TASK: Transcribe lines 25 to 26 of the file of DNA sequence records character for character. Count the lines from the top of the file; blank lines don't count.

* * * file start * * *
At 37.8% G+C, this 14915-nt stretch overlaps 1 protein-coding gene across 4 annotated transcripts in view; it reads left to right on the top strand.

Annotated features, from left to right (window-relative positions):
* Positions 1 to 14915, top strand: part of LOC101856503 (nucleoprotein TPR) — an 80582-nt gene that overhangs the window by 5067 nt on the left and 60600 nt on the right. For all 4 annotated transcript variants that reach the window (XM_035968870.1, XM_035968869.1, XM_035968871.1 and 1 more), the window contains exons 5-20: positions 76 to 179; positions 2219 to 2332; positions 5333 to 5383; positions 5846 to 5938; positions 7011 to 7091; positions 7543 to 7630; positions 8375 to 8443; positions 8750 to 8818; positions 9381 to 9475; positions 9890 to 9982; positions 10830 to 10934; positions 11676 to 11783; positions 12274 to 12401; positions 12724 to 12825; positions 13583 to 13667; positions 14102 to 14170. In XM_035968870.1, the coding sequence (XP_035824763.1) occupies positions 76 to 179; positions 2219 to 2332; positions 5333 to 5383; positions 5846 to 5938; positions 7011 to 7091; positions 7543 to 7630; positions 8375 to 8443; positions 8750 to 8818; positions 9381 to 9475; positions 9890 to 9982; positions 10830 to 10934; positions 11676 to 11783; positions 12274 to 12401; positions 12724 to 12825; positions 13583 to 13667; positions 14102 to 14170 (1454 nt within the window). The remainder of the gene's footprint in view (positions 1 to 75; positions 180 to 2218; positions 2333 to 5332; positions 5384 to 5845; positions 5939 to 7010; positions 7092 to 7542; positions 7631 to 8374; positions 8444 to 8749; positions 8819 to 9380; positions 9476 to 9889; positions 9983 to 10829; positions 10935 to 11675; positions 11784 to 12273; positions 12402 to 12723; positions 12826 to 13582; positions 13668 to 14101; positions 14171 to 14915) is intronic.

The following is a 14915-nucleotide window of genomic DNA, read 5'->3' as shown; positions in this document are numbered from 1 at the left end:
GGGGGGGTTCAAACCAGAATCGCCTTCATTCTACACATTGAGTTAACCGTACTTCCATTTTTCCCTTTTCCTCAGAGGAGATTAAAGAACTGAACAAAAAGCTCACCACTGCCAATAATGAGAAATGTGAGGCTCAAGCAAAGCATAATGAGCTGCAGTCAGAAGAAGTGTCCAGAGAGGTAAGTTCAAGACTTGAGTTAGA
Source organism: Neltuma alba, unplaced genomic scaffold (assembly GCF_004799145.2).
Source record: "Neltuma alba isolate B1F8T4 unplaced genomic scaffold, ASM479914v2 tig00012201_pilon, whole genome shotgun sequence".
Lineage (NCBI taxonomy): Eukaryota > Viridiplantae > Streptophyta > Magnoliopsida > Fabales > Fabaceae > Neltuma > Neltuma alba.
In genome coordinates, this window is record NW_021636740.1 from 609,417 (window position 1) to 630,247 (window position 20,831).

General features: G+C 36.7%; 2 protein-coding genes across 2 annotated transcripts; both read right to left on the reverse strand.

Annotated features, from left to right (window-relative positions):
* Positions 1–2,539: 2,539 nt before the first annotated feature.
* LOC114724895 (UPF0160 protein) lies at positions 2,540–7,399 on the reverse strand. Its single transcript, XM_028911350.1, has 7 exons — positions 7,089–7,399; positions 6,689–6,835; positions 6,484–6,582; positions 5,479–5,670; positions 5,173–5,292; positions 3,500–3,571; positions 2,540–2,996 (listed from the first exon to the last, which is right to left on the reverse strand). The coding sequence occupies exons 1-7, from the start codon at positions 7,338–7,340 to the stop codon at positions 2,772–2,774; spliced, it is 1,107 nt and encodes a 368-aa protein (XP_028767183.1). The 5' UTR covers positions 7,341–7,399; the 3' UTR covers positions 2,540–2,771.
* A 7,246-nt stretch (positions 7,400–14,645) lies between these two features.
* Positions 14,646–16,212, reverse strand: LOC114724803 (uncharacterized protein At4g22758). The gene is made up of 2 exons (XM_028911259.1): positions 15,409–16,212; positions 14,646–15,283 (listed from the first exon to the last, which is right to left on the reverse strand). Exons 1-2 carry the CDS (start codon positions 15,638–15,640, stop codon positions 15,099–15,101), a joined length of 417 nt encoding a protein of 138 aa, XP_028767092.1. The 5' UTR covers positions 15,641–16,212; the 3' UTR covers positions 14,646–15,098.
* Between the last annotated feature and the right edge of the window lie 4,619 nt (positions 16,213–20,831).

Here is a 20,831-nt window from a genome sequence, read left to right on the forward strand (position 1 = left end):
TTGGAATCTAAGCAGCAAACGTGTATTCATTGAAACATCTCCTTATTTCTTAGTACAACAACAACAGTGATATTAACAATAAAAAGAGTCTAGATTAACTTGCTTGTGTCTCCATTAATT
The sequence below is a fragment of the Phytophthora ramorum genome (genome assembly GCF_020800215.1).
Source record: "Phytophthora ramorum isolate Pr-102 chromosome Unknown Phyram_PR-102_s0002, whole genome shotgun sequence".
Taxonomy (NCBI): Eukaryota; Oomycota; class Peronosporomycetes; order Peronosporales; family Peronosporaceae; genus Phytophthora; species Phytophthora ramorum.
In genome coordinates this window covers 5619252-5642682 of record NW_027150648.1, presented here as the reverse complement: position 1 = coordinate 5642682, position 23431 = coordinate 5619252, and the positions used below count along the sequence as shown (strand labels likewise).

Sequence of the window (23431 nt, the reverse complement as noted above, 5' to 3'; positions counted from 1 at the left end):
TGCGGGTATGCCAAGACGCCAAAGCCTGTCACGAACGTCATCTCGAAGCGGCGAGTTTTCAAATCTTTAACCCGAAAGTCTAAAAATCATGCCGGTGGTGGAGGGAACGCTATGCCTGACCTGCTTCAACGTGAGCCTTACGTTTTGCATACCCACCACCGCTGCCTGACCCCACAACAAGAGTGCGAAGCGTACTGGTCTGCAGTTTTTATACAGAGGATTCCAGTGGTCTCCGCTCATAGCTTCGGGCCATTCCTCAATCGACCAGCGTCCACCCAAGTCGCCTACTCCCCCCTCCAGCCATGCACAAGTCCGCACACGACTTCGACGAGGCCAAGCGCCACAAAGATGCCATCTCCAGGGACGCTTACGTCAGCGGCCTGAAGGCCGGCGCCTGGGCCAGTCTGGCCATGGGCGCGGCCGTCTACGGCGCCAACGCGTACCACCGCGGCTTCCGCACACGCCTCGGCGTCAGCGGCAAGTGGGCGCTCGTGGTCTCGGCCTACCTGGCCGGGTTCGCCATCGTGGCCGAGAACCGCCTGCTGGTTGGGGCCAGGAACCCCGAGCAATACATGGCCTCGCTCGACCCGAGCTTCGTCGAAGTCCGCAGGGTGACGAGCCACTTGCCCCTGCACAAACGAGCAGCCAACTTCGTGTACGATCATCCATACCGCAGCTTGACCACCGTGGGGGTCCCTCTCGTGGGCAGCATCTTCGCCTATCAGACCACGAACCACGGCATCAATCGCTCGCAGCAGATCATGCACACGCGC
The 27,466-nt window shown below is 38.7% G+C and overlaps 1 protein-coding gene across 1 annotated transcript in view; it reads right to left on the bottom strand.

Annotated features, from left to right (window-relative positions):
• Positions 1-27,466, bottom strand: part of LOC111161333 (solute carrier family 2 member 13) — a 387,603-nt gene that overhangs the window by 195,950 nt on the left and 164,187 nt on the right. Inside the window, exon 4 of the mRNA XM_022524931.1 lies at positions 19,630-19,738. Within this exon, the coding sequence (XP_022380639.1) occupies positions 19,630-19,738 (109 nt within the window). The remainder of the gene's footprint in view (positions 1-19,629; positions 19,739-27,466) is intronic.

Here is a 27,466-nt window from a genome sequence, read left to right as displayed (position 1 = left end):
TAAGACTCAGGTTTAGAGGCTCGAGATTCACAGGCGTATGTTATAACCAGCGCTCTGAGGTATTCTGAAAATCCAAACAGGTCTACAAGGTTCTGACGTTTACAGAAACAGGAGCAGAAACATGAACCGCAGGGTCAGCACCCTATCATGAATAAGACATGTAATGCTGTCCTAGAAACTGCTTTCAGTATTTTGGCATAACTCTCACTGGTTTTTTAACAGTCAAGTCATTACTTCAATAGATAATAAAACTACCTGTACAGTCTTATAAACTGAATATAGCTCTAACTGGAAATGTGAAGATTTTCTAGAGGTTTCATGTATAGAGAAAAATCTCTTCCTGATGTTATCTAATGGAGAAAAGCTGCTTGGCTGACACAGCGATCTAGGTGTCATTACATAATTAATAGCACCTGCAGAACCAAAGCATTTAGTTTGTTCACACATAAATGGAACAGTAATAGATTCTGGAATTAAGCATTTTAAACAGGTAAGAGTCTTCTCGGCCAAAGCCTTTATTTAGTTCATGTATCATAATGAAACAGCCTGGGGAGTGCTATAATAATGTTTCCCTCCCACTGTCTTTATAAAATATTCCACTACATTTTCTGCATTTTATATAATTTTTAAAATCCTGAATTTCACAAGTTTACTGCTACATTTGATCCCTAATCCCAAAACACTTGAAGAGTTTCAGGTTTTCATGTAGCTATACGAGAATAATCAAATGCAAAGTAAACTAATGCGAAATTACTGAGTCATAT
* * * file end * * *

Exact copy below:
The 27,466-nt window shown below is 38.7% G+C and overlaps 1 protein-coding gene across 1 annotated transcript in view; it reads right to left on the bottom strand.

Annotated features, from left to right (window-relative positions):